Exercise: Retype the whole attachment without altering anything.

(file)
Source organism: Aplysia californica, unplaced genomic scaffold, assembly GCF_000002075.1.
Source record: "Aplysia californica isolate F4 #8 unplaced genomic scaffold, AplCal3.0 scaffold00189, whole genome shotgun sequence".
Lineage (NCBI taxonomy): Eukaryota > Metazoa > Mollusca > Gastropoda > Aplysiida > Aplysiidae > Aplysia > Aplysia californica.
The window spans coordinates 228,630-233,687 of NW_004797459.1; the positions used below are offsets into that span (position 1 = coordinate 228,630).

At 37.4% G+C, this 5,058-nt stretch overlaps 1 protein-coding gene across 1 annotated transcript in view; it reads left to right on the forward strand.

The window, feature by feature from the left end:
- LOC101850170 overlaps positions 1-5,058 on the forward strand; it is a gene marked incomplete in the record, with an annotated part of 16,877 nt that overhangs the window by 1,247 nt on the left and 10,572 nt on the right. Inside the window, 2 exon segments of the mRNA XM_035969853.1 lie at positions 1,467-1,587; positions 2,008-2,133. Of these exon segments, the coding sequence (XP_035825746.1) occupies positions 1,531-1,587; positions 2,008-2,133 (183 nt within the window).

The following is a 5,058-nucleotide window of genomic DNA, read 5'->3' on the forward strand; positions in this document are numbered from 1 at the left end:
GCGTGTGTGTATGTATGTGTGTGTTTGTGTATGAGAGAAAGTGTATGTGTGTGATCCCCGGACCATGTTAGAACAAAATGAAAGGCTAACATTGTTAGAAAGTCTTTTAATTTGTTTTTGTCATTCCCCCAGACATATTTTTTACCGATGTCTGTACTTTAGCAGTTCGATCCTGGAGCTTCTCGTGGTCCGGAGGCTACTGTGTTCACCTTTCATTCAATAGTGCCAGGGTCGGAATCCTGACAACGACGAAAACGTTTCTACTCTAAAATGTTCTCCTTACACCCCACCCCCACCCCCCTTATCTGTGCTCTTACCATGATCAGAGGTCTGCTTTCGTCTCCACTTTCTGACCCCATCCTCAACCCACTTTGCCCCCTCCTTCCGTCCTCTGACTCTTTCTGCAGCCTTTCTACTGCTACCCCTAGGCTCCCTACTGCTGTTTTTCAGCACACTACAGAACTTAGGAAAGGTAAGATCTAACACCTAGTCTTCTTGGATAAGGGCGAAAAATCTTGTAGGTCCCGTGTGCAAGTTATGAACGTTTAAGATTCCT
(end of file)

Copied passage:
Source organism: Aplysia californica, unplaced genomic scaffold, assembly GCF_000002075.1.
Source record: "Aplysia californica isolate F4 #8 unplaced genomic scaffold, AplCal3.0 scaffold00189, whole genome shotgun sequence".
Lineage (NCBI taxonomy): Eukaryota > Metazoa > Mollusca > Gastropoda > Aplysiida > Aplysiidae > Aplysia > Aplysia californica.
The window spans coordinates 228,630-233,687 of NW_004797459.1; the positions used below are offsets into that span (position 1 = coordinate 228,630).

At 37.4% G+C, this 5,058-nt stretch overlaps 1 protein-coding gene across 1 annotated transcript in view; it reads left to right on the forward strand.

The window, feature by feature from the left end:
- LOC101850170 overlaps positions 1-5,058 on the forward strand; it is a gene marked incomplete in the record, with an annotated part of 16,877 nt that overhangs the window by 1,247 nt on the left and 10,572 nt on the right. Inside the window, 2 exon segments of the mRNA XM_035969853.1 lie at positions 1,467-1,587; positions 2,008-2,133. Of these exon segments, the coding sequence (XP_035825746.1) occupies positions 1,531-1,587; positions 2,008-2,133 (183 nt within the window).

The following is a 5,058-nucleotide window of genomic DNA, read 5'->3' on the forward strand; positions in this document are numbered from 1 at the left end:
GCGTGTGTGTATGTATGTGTGTGTTTGTGTATGAGAGAAAGTGTATGTGTGTGATCCCCGGACCATGTTAGAACAAAATGAAAGGCTAACATTGTTAGAAAGTCTTTTAATTTGTTTTTGTCATTCCCCCAGACATATTTTTTACCGATGTCTGTACTTTAGCAGTTCGATCCTGGAGCTTCTCGTGGTCCGGAGGCTACTGTGTTCACCTTTCATTCAATAGTGCCAGGGTCGGAATCCTGACAACGACGAAAACGTTTCTACTCTAAAATGTTCTCCTTACACCCCACCCCCACCCCCCTTATCTGTGCTCTTACCATGATCAGAGGTCTGCTTTCGTCTCCACTTTCTGACCCCATCCTCAACCCACTTTGCCCCCTCCTTCCGTCCTCTGACTCTTTCTGCAGCCTTTCTACTGCTACCCCTAGGCTCCCTACTGCTGTTTTTCAGCACACTACAGAACTTAGGAAAGGTAAGATCTAACACCTAGTCTTCTTGGATAAGGGCGAAAAATCTTGTAGGTCCCGTGTGCAAGTTATGAACGTTTAAGATTCCT